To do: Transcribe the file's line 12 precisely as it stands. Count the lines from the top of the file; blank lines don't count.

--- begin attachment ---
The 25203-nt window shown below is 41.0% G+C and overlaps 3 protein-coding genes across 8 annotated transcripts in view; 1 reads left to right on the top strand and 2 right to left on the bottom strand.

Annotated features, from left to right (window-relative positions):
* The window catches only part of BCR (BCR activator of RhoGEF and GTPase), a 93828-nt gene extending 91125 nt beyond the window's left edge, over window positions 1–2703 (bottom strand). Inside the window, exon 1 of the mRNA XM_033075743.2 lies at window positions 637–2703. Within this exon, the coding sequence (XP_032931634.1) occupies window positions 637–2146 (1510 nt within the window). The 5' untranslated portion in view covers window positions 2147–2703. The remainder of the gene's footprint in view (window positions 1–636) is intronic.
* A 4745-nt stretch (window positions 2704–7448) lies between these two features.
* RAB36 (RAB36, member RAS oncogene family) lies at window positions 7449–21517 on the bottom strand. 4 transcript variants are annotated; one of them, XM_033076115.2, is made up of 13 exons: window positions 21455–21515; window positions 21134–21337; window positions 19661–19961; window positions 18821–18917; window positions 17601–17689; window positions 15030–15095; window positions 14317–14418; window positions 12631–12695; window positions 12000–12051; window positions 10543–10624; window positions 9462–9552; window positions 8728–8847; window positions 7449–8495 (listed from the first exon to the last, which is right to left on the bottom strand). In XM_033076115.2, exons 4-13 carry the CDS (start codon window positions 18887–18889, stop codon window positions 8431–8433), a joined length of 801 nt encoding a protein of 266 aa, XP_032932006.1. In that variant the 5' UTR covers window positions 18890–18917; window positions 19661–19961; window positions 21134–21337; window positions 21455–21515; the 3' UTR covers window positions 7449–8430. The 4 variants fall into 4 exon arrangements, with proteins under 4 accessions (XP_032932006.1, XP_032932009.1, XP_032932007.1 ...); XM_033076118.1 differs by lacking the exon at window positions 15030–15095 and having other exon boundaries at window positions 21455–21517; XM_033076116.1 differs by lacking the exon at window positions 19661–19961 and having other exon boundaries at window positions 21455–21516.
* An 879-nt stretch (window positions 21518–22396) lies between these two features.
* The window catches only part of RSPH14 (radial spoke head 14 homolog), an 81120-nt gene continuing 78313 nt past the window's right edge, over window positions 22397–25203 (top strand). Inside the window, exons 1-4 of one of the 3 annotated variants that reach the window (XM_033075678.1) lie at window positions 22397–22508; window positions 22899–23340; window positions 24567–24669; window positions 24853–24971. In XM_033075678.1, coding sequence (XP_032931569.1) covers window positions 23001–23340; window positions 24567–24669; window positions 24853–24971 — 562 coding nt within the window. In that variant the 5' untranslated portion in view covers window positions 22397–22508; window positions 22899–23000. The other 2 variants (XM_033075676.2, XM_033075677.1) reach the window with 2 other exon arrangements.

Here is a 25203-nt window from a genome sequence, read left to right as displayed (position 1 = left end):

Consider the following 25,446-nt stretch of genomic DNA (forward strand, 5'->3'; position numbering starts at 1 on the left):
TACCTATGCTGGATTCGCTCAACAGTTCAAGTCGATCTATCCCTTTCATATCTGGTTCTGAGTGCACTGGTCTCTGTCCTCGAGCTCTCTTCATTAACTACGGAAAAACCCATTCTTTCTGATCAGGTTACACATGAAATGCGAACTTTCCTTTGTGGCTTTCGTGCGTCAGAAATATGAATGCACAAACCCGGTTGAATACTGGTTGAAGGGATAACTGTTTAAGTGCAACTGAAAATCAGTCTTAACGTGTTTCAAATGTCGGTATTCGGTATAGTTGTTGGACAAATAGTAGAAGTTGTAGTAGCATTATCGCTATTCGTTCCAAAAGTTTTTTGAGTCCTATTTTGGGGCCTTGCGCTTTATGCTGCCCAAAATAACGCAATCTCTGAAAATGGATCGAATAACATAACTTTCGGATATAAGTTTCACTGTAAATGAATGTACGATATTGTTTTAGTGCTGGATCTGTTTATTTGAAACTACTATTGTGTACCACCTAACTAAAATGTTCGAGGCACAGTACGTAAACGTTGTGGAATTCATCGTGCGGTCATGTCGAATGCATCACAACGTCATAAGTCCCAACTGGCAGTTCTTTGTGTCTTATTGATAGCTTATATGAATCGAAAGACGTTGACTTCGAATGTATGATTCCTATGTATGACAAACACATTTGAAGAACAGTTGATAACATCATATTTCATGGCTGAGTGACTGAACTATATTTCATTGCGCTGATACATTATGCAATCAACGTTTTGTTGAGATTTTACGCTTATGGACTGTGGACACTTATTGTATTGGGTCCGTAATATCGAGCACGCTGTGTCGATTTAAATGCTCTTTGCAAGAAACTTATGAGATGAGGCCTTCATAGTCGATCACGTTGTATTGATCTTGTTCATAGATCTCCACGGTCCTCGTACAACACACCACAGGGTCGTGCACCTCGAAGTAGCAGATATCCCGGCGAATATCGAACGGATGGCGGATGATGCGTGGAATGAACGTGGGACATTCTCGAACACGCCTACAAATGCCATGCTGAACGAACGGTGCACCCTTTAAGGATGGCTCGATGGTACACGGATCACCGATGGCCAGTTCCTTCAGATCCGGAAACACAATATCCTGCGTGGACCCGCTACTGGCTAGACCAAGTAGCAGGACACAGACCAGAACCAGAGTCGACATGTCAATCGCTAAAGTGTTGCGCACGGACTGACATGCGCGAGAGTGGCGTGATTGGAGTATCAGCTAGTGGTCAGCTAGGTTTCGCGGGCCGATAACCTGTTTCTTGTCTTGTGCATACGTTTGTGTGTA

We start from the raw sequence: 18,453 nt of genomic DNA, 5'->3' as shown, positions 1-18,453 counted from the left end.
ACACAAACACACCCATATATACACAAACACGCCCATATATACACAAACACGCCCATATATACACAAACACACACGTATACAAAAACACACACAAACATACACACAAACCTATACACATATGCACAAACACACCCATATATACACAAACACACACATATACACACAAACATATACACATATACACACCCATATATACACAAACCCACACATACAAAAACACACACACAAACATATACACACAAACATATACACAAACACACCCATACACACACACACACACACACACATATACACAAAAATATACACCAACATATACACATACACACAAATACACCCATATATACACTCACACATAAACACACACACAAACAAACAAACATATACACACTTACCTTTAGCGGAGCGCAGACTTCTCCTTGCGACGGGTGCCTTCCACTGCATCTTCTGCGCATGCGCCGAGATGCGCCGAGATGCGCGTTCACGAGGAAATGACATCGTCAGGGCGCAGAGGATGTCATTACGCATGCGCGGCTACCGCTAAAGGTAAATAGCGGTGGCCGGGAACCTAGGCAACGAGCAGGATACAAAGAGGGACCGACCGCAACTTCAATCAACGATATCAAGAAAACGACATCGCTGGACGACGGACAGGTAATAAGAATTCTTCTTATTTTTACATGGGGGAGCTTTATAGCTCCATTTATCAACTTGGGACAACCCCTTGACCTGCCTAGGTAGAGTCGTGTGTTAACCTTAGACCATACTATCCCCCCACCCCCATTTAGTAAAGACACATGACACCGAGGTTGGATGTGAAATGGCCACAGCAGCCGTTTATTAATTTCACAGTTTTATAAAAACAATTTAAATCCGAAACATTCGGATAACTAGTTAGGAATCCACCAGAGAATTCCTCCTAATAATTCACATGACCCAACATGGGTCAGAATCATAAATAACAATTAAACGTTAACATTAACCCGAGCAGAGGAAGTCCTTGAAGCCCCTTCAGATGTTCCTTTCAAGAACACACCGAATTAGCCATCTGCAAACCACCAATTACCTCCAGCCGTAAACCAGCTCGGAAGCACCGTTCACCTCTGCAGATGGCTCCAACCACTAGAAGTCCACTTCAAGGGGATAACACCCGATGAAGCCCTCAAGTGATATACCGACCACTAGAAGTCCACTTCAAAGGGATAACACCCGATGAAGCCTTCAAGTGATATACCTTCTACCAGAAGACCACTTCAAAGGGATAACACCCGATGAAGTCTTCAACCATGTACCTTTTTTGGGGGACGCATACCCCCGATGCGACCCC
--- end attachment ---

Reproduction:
ACACAAACACACCCATATATACACAAACACGCCCATATATACACAAACACGCCCATATATACACAAACACACACGTATACAAAAACACACACAAACATACACACAAACCTATACACATATGCACAAACACACCCATATATACACAAACACACACATATACACACAAACATATACACATATACACACCCATATATACACAAACCCACACATACAAAAACACACACACAAACATATACACACAAACATATACACAAACACACCCATACACACACACACACACACACACATATACACAAAAATATACACCAACATATACACATACACACAAATACACCCATATATACACTCACACATAAACACACACACAAACAAACAAACATATACACACTTACCTTTAGCGGAGCGCAGACTTCTCCTTGCGACGGGTGCCTTCCACTGCATCTTCTGCGCATGCGCCGAGATGCGCCGAGATGCGCGTTCACGAGGAAATGACATCGTCAGGGCGCAGAGGATGTCATTACGCATGCGCGGCTACCGCTAAAGGTAAATAGCGGTGGCCGGGAACCTAGGCAACGAGCAGGATACAAAGAGGGACCGACCGCAACTTCAATCAACGATATCAAGAAAACGACATCGCTGGACGACGGACAGGTAATAAGAATTCTTCTTATTTTTACATGGGGGAGCTTTATAGCTCCATTTATCAACTTGGGACAACCCCTTGACCTGCCTAGGTAGAGTCGTGTGTTAACCTTAGACCATACTATCCCCCCACCCCCATTTAGTAAAGACACATGACACCGAGGTTGGATGTGAAATGGCCACAGCAGCCGTTTATTAATTTCACAGTTTTATAAAAACAATTTAAATCCGAAACATTCGGATAACTAGTTAGGAATCCACCAGAGAATTCCTCCTAATAATTCACATGACCCAACATGGGTCAGAATCATAAATAACAATTAAACGTTAACATTAACCCGAGCAGAGGAAGTCCTTGAAGCCCCTTCAGATGTTCCTTTCAAGAACACACCGAATTAGCCATCTGCAAACCACCAATTACCTCCAGCCGTAAACCAGCTCGGAAGCACCGTTCACCTCTGCAGATGGCTCCAACCACTAGAAGTCCACTTCAAGGGGATAACACCCGATGAAGCCCTCAAGTGATATACCGACCACTAGAAGTCCACTTCAAAGGGATAACACCCGATGAAGCCTTCAAGTGATATACCTTCTACCAGAAGACCACTTCAAAGGGATAACACCCGATGAAGTCTTCAACCATGTACCTTTTTTGGGGGACGCATACCCCCGATGCGACCCC